fresh voices from the front lines of change







Giant corporations and billionaires want to keep their taxes low and the prices we pay high. That’s why they want Trump back in office.



In 2004, I was a single mom raising three daughters on my own. I worked three jobs, including an overnight shift as a translator at our local hospital, to make ends meet. Every time I stood in line at the supermarket, I worried about what I would have to put back on the shelf to stay within our weekly budget of $100 for food.  

My daughters are all grown now, yet whenever I’m buying groceries, I still get that horrible feeling in the pit of my stomach as I remember not knowing if we would have enough to eat, and how much - or how little - I could provide for my family with $100.

Prices for all of us have gone way up since COVID, and $100 now buys about $65 worth of groceries, compared to five years ago. This puts a huge bite on working families, because we spend most of our income every month - as much as 90 percent - on food and other necessities. So when prices rise, we hurt the most. 

Big corporations and their Republican allies tell us President Biden is to blame for rising costs, but there’s a big part of the story they don’t want you to know: it’s that these giant corporations are, themselves, largely responsible for higher prices. 

According to a new report by the Federal Trade Commission, the largest grocery retailers - which include Walmart, Kroger and Amazon, which owns Whole Foods - used the pandemic as an excuse to raise prices across the board. The same is true for big agribusinesses like Tyson Foods and DuPont, which sell the lion’s share of meat products and seeds. These giant companies wrote themselves a blank check during COVID, which they now expect us to pay for.

What all of these corporations have in common is they always want to get bigger. Why? Because when consumers have fewer choices, corporations can force us to pay higher prices. This is especially true with food, which none of us can live without. And according to the FTC, a big reason for these higher prices is corporate greed.

Time and again, big companies tell us that if they could only get bigger, they will pass savings on to consumers. This is almost never true. Instead, they give money back to their investors and reward executives, like Walmart’s Doug McMillon, who takes home over $25 million a year, and Kroger’s Rodney McMullen, who makes more than $19 million. That’s 671 times more than the amount an average Kroger’s worker makes.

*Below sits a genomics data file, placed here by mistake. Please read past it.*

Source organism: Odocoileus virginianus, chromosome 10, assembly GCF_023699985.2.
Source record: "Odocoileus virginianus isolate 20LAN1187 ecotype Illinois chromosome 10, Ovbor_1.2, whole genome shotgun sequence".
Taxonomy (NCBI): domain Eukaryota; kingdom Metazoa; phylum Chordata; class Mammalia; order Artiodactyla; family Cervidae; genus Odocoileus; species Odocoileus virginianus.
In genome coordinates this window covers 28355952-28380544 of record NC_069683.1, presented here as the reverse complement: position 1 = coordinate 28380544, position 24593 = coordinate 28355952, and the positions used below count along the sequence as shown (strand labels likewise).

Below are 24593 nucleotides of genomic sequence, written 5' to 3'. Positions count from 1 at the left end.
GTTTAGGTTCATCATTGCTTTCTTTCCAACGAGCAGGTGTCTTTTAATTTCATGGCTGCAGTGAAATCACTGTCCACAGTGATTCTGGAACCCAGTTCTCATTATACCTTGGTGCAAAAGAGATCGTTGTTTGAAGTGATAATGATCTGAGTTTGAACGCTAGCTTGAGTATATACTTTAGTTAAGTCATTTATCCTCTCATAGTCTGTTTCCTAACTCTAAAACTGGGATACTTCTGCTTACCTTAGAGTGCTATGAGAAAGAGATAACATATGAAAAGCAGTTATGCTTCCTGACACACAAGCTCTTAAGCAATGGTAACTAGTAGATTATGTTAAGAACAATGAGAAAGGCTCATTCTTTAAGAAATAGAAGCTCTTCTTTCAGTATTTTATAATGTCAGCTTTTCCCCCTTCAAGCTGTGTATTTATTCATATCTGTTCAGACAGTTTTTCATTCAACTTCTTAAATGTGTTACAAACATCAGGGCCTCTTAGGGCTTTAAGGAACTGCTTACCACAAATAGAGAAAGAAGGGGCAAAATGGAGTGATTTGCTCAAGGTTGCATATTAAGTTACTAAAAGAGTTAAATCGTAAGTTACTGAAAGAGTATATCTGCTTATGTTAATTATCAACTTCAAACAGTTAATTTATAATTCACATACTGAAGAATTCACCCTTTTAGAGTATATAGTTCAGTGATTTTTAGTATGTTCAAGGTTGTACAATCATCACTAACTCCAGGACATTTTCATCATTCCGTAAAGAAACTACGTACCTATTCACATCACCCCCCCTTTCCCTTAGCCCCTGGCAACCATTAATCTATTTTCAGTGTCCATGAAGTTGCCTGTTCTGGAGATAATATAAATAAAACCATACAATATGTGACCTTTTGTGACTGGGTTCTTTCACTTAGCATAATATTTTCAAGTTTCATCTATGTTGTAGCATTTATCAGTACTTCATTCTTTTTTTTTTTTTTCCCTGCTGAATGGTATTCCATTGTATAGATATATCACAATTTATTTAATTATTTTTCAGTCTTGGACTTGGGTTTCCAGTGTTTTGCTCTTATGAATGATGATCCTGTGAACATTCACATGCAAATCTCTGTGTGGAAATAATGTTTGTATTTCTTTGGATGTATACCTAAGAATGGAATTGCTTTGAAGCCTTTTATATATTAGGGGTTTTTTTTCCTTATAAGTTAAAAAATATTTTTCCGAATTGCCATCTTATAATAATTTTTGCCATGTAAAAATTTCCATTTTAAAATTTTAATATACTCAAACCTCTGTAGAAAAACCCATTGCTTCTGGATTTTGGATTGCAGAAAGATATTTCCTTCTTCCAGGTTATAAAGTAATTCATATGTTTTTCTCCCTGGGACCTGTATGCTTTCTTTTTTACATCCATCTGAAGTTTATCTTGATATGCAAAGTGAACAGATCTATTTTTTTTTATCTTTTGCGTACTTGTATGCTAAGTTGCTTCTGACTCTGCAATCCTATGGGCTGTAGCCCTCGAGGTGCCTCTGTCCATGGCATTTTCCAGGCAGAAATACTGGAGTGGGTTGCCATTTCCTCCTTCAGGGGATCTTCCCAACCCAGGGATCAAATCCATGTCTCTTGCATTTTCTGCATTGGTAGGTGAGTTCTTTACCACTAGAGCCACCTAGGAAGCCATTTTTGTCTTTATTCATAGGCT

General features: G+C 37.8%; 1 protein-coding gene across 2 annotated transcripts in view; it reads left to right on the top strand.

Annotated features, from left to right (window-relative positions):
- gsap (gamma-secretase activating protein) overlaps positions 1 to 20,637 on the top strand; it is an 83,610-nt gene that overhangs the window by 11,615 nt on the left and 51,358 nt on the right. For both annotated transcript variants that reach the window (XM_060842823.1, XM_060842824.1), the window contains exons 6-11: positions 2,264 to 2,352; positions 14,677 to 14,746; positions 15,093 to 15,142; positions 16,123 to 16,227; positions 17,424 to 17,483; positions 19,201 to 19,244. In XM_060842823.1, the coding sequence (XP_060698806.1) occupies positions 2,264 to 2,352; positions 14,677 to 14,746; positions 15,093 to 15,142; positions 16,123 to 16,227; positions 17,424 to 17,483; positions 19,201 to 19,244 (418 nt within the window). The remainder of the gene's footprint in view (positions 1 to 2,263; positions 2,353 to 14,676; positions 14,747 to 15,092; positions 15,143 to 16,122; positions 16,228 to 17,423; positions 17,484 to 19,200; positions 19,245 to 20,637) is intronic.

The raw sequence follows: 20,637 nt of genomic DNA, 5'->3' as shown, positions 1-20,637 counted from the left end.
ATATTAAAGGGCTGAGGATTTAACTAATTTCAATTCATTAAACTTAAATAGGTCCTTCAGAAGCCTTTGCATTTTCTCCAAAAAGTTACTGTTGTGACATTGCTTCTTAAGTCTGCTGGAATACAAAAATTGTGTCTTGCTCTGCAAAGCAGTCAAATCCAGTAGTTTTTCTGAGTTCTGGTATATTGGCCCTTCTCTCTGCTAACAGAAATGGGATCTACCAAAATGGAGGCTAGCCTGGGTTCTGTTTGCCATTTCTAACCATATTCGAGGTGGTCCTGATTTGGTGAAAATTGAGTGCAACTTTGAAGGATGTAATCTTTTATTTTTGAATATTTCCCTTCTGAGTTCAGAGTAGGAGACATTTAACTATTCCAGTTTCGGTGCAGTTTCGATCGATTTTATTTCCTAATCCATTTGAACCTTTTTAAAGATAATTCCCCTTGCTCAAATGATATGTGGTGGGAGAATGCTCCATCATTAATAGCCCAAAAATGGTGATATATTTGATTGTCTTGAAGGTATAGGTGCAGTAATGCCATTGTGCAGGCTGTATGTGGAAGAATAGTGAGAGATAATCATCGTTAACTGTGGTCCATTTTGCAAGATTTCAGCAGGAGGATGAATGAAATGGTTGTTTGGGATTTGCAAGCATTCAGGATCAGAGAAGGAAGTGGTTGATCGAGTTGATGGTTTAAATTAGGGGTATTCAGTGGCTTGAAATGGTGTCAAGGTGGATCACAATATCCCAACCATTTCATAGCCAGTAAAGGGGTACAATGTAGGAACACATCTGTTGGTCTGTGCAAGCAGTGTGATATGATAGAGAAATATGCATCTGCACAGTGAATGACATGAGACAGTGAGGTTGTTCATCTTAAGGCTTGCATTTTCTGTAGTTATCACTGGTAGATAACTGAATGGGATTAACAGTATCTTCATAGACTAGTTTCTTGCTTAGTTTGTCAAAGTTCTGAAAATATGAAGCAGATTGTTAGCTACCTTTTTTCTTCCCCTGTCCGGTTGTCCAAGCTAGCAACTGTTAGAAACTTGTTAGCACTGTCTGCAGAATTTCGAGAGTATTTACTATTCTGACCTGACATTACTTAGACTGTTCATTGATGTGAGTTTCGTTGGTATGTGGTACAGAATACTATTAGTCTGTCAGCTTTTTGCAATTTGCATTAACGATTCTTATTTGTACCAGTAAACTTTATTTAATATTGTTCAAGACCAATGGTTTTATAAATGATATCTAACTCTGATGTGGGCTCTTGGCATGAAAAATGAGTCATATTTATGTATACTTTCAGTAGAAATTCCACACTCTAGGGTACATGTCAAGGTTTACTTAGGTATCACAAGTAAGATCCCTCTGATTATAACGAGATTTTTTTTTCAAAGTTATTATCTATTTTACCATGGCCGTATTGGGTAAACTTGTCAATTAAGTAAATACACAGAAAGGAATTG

Corporate consolidation can have deadly consequences. In health care, which People’s Action tracks closely through our Care Over Cost campaign,  we see that the domination of private insurance by a handful of companies - Aetna, United Healthcare and Cigna - leads to bigger bills, worse health outcomes, and lost lives.

The profits of retailers and agribusinesses have now risen to record levels, by as much as five times the rate of inflation. How do companies like Tyson Foods, Kroger and Walmart boost profits? The way they always do: by raising prices, while 65 percent of Americans still live paycheck to paycheck. 

This is a problem for President Biden, who wants working-class voters to feel the benefits of his efforts to reduce inflation, and the steps he has taken to defend workers and create good jobs in local communities, with $2 trillion of investments in manufacturing, infrastructure, and green energy to revive the economy.

Yet for working families, as long as we feel inflation’s grip, it is hard to feel anything else. And while unemployment has fallen to record lows under President Biden, we can’t keep up with the higher prices these giant corporations force us to pay.

Biden’s opponents know this, and that’s why a campaign funded by conservative mega-donors like Charles Koch is targeting Latino voters and putting flyers in supermarkets blaming Biden for increases in the price of eggs, milk and sugar. While they’re at it, they say Biden’s efforts to protect workers hurt small businesses and entrepreneurs.  

What Koch and other ultra-rich conservatives don’t want you to know is that their own corporate greed is what’s really behind these higher prices.

Giant corporations want less competition and regulations so they can pay their workers less and raise their prices at will. And they want Trump, who cut their taxes by more than $2 trillion in 2017, back in office. They know Trump will rubber-stamp their mergers and acquisitions, which means more for them and less for us. This is why they are spending big to put Trump back in. Because if Trump wins, they get another big payday!

We appreciate the Biden administration’s efforts to block big mergers in food and agriculture, like Kroger’s recent bid to buy the Albertsons supermarket chain. Yet Biden must follow through on his promises to make life easier for everyday Americans, especially my daughters’ generation, who also face the crippling burden of student debt. 

If Trump wins, we all lose. Because Trump and his billionaire allies bend over backwards to help the giant corporations who drive up what we pay at the supermarket, and everywhere else. 

No American should ever have to work three or more jobs just to survive: not in 2004, 2024, or 2044. We want a world in which every one of us has what we need not only to live, but also to dream. So when we vote in November, we must remember what we’re really voting for: a healthy and hopeful future for ourselves and our families. And to achieve this, we need real partners in government who will organize with us to create a society and communities in which every one of us can thrive. 

If we want a better future, we must build it with our votes.


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